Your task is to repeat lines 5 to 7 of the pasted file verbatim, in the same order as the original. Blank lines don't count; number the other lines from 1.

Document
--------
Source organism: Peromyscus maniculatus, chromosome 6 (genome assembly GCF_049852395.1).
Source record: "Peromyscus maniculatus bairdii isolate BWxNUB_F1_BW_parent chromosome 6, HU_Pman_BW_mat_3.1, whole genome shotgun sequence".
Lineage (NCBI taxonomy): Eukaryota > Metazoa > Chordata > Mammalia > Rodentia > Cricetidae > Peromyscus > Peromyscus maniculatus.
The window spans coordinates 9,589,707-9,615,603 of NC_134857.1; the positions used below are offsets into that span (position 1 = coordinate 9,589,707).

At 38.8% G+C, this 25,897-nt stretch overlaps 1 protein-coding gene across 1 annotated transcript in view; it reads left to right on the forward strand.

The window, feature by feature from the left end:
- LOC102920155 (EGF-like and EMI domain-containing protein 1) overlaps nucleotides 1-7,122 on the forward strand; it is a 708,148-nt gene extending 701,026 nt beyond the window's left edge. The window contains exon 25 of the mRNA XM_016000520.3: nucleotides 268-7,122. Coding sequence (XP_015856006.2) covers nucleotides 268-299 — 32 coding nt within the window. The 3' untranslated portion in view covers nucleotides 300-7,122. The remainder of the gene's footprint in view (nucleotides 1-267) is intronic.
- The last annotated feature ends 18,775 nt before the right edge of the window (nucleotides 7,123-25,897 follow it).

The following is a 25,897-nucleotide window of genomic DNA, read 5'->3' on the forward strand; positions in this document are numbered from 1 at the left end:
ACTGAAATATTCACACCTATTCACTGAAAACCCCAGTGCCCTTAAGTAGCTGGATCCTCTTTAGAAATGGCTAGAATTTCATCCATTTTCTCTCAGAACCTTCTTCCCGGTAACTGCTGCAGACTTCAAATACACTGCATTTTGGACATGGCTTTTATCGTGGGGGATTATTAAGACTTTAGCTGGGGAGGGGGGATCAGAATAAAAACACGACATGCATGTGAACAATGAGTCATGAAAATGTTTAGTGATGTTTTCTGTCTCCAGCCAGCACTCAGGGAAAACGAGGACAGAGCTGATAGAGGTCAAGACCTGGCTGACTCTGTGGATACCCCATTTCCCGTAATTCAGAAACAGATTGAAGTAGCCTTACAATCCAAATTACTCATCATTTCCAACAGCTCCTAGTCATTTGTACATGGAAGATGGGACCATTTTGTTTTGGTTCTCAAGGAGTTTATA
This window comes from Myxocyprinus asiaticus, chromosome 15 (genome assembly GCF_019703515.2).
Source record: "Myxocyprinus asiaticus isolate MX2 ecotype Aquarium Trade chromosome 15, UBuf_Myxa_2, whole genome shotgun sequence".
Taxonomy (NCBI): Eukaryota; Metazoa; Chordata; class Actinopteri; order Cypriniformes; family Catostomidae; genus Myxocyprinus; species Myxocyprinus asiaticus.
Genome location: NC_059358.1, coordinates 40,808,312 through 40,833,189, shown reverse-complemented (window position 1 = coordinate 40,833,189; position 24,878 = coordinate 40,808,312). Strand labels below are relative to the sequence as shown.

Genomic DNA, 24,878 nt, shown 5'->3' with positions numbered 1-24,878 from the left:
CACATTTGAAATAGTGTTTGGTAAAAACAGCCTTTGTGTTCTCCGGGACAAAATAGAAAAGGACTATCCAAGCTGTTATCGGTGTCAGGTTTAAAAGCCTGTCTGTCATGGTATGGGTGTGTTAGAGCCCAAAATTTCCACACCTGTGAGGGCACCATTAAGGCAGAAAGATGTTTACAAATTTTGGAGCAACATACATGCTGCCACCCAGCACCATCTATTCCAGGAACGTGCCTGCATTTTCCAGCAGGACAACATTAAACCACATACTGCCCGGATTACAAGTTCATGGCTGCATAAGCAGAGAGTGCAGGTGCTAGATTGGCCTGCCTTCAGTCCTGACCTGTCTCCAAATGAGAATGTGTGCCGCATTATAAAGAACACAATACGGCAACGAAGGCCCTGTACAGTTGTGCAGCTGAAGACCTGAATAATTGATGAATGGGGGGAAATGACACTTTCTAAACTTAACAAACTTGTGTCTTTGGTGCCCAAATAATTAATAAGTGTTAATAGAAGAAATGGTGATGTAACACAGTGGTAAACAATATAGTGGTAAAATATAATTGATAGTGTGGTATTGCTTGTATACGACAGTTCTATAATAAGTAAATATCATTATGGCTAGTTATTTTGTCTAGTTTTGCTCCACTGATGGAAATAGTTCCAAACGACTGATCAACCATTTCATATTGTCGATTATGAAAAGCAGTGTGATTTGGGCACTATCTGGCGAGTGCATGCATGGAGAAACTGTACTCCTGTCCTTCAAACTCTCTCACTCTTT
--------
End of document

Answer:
At 38.8% G+C, this 25,897-nt stretch overlaps 1 protein-coding gene across 1 annotated transcript in view; it reads left to right on the forward strand.

The window, feature by feature from the left end:
- LOC102920155 (EGF-like and EMI domain-containing protein 1) overlaps nucleotides 1-7,122 on the forward strand; it is a 708,148-nt gene extending 701,026 nt beyond the window's left edge. The window contains exon 25 of the mRNA XM_016000520.3: nucleotides 268-7,122. Coding sequence (XP_015856006.2) covers nucleotides 268-299 — 32 coding nt within the window. The 3' untranslated portion in view covers nucleotides 300-7,122. The remainder of the gene's footprint in view (nucleotides 1-267) is intronic.